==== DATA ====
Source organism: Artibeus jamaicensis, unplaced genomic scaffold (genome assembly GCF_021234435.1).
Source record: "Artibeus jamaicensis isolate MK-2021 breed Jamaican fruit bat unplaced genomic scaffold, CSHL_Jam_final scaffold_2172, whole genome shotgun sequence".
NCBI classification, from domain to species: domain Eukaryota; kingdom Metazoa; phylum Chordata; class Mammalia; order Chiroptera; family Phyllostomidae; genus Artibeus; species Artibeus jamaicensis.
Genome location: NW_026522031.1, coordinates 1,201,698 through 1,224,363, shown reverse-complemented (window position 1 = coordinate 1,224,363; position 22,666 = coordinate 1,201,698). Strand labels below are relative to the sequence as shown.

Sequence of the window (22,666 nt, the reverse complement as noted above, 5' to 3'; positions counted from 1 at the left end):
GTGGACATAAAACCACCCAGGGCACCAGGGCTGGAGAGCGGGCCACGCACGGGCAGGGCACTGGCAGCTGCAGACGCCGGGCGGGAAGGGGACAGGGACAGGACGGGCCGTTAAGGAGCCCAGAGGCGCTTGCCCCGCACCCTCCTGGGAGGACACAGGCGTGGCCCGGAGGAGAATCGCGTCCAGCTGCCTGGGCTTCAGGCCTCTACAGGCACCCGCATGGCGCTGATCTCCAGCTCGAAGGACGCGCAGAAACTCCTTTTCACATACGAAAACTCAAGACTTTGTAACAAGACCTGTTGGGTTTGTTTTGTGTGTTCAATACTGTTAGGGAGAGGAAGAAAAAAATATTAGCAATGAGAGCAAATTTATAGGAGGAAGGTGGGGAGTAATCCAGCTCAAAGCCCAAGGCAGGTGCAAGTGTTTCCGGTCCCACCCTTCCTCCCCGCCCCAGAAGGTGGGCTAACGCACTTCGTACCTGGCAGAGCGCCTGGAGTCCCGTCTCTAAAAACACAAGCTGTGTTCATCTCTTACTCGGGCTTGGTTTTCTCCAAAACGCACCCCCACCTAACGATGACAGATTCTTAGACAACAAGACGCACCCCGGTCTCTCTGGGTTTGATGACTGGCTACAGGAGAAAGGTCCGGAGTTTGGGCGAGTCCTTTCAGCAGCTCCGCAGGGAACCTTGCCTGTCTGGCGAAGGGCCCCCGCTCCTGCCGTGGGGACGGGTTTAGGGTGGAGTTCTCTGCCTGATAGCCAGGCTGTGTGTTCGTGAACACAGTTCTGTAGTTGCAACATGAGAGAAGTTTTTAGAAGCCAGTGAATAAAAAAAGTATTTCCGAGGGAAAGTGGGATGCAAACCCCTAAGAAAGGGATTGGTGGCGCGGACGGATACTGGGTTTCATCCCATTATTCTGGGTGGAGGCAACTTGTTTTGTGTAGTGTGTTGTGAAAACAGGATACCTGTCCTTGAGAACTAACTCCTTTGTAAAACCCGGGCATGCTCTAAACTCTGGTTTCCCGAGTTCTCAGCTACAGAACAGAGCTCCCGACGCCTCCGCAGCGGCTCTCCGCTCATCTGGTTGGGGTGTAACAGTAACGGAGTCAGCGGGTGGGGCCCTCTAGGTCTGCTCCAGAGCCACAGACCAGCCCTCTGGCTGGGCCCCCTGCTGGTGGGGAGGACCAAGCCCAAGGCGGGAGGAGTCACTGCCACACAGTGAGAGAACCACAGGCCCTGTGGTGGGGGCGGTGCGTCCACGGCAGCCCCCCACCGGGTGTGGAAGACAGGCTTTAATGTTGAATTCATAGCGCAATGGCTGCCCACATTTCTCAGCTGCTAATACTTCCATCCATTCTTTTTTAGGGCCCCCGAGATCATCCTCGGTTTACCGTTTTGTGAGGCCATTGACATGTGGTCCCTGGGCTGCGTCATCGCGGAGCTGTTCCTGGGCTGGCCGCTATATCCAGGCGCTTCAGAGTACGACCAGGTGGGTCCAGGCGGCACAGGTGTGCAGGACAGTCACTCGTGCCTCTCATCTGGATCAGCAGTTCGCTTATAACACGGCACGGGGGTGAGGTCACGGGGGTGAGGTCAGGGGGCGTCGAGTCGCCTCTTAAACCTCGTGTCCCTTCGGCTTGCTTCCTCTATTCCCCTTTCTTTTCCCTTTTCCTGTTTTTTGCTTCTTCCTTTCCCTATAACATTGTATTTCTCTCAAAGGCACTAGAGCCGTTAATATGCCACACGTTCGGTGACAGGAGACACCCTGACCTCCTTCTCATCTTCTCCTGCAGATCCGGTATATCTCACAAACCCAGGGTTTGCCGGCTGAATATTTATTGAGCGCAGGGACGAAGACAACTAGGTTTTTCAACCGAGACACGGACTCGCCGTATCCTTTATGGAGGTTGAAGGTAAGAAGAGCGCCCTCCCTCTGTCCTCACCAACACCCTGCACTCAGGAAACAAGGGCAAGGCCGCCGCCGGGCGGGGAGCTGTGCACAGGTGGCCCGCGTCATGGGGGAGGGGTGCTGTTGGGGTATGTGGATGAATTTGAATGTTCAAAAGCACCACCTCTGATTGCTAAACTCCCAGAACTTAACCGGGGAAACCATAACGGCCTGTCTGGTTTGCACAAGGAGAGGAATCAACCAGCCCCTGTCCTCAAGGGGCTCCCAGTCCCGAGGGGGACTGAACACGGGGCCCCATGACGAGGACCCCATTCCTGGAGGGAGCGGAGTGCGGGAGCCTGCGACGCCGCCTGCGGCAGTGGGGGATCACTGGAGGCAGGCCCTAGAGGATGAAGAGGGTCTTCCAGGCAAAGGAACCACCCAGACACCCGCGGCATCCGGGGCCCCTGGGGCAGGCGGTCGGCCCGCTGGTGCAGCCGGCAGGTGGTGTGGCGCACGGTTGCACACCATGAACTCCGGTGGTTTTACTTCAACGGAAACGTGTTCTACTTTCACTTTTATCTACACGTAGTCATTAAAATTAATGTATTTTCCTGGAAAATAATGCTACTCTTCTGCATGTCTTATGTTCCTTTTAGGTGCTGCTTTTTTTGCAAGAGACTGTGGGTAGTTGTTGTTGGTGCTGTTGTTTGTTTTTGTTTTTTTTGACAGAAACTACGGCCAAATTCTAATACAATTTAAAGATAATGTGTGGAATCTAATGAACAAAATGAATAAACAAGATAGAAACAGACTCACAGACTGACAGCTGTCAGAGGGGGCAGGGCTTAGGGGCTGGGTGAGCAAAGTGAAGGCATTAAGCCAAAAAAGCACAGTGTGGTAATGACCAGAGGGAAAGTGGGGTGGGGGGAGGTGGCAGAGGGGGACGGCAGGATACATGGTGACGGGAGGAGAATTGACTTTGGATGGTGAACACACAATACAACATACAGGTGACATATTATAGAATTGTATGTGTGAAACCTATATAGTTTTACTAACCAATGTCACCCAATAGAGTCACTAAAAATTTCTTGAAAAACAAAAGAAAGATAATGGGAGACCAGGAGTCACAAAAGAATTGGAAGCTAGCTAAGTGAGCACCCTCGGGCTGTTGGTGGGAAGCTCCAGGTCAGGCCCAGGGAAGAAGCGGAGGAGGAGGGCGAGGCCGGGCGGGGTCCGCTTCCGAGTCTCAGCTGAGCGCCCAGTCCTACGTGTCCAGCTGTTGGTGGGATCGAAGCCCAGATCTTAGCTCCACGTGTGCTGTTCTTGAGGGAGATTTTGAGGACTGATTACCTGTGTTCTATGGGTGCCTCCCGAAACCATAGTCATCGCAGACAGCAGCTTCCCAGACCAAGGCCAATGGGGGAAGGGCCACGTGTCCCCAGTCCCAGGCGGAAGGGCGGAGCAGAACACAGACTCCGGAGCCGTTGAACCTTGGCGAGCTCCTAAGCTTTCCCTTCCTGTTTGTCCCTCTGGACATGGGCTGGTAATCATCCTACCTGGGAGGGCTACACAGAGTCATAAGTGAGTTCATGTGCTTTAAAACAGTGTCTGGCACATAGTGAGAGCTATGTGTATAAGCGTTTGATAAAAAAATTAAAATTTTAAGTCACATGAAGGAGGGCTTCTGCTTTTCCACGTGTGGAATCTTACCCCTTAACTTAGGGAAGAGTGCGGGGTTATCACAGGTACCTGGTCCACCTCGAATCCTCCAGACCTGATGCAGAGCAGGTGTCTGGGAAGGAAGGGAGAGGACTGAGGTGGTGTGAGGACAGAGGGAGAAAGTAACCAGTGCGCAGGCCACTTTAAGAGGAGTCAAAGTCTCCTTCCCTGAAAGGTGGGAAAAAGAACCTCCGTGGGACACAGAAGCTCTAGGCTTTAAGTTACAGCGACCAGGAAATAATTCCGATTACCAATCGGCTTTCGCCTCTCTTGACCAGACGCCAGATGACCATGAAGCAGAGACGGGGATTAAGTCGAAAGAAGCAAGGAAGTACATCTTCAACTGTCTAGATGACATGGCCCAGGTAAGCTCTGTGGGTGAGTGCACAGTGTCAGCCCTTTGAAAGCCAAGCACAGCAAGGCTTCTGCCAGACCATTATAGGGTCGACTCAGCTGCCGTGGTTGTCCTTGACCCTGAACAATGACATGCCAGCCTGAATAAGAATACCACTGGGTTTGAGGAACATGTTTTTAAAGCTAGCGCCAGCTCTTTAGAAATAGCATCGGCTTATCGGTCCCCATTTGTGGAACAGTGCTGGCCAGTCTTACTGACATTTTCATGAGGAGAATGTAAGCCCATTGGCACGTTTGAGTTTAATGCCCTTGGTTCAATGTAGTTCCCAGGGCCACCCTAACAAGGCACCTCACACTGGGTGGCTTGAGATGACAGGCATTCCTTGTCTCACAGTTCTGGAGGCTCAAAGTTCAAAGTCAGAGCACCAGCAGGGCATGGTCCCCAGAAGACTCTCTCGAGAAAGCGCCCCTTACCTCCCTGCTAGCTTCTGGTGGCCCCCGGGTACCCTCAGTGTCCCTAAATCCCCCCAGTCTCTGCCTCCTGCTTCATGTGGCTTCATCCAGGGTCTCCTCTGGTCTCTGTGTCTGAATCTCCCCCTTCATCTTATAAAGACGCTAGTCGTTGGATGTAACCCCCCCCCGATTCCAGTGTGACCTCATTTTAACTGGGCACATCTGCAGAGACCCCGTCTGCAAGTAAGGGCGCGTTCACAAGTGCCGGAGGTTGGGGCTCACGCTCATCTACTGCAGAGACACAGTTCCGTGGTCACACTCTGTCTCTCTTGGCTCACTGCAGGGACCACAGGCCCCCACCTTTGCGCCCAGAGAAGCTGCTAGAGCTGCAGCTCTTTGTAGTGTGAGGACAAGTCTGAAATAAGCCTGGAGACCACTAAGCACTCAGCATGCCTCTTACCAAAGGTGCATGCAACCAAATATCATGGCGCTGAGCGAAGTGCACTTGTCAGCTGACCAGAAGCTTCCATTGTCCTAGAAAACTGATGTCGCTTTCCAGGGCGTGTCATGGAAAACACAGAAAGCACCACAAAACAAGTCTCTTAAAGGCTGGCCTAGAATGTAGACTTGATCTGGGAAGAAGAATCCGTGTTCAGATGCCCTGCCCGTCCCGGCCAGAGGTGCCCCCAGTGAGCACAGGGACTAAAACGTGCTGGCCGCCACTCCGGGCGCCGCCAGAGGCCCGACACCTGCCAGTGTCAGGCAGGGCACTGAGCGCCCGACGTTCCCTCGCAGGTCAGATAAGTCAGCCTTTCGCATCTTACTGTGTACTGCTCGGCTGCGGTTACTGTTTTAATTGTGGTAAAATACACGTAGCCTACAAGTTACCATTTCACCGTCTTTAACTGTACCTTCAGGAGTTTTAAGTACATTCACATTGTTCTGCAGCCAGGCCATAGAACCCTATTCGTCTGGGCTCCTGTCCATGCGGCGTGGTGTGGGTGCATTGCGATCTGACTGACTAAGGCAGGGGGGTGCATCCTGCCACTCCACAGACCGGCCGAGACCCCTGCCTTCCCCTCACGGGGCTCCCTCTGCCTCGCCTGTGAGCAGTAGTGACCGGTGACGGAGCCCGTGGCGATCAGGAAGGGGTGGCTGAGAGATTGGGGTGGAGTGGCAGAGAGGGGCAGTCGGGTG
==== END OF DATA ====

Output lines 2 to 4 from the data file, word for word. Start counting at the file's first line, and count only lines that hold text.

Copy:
Source record: "Artibeus jamaicensis isolate MK-2021 breed Jamaican fruit bat unplaced genomic scaffold, CSHL_Jam_final scaffold_2172, whole genome shotgun sequence".
NCBI classification, from domain to species: domain Eukaryota; kingdom Metazoa; phylum Chordata; class Mammalia; order Chiroptera; family Phyllostomidae; genus Artibeus; species Artibeus jamaicensis.
Genome location: NW_026522031.1, coordinates 1,201,698 through 1,224,363, shown reverse-complemented (window position 1 = coordinate 1,224,363; position 22,666 = coordinate 1,201,698). Strand labels below are relative to the sequence as shown.